Of interest, the effectiveness of IL-1R blockade with a long-acting receptor blocker, AMG 108, appears to be moderate and similar to those described with other IL-1 blockers (such as anakinra, pralnacasan, and IL-1 TRAP) [24–26], despite a constant concentration of drug estimated to be 10-fold higher than the predicted 90% inhibitory concentration for IL-1. The limited efficacy of IL-1 blockers in RA therefore appears not to be explained solely by pharmacokinetic or pathway coverage, since the efficacy provided by AMG 108 was similar to that in other IL-1 inhibitor studies  despite constant inhibition of the IL-1 pathway for a 6-month period with AMG 108.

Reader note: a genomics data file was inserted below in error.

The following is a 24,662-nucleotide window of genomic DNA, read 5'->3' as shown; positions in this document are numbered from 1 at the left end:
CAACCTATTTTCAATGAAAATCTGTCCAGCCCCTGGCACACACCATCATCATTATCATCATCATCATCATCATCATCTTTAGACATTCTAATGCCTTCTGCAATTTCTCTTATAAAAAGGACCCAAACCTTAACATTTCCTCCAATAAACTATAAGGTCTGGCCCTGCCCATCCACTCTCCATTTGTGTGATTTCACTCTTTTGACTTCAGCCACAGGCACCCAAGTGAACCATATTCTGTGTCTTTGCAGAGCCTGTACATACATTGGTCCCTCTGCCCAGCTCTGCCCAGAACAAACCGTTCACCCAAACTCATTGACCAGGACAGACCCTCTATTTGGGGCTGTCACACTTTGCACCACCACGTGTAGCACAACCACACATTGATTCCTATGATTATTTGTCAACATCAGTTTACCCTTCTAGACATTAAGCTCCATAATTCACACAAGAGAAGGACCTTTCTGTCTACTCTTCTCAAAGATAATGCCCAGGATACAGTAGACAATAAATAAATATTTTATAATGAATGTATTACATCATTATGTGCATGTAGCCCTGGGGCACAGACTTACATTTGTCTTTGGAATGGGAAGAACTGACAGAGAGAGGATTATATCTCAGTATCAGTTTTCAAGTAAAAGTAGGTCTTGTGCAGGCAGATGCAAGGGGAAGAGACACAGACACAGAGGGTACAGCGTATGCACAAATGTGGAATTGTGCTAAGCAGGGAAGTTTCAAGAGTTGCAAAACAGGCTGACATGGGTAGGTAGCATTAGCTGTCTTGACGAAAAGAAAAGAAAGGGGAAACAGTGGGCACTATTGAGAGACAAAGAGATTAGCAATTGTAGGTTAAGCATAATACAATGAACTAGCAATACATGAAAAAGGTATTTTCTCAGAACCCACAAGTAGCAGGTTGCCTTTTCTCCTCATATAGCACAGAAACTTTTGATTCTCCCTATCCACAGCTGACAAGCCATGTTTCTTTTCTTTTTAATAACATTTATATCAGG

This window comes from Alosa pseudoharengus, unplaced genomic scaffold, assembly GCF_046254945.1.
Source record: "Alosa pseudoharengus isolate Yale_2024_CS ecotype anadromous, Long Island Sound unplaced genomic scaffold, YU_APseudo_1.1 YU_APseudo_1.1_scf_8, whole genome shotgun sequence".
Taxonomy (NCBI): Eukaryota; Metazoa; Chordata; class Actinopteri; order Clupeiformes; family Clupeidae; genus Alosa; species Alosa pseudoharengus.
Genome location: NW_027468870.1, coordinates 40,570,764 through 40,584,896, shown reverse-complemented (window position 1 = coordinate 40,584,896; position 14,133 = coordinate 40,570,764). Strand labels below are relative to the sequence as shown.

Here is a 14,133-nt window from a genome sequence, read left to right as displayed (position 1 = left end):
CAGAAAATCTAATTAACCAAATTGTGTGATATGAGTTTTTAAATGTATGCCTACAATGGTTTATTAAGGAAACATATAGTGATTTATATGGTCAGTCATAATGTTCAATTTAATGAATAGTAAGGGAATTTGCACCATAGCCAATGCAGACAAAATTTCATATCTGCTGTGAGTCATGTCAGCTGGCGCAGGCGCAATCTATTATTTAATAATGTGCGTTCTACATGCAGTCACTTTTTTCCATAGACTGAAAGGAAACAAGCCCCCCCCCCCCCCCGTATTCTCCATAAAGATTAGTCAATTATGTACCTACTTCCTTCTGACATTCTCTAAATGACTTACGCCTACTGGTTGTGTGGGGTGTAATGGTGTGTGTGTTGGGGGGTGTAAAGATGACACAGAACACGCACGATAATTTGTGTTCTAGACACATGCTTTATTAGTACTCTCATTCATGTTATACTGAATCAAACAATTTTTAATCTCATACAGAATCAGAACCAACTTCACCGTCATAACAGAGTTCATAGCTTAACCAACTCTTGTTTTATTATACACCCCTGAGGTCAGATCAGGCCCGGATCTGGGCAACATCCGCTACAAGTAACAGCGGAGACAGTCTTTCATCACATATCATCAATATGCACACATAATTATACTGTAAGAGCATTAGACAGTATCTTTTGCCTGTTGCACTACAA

The results of treatment with AMG 108 instead appear to point to a limited role of IL-1 in human RA synovial inflammation - a notion supported by the profound effect seen with other IL-1 inhibitors in conditions other than RA, such as systemic-onset juvenile idiopathic arthritis, gout, neonatal-onset multisystem inflammatory disease, cryopyrin-associated periodic syndromes, and other autoinflammatory disorders [28, 29]. Although it is not known how many IL-1Rs have to be blocked to prevent IL-1 binding and signaling in a substantial way, AMG 108 achieved steady concentrations in the 250 mg/month dosing arm that should have been 10-fold higher than those needed to inhibit 90% of IL-1 signaling. In addition, dose-dependent changes were seen in those parameters known to be affected by IL-1, such as pain and acute phase reactants. This discrepancy of the IL-1 effect between the animal models and RA patients may therefore be due to differences in timing of treatment, with animals treated at very early stages of disease and RA patients at later stages of chronic synovial inflammation, or may instead be due to differences between the cytokine interactions in rodents versus humans .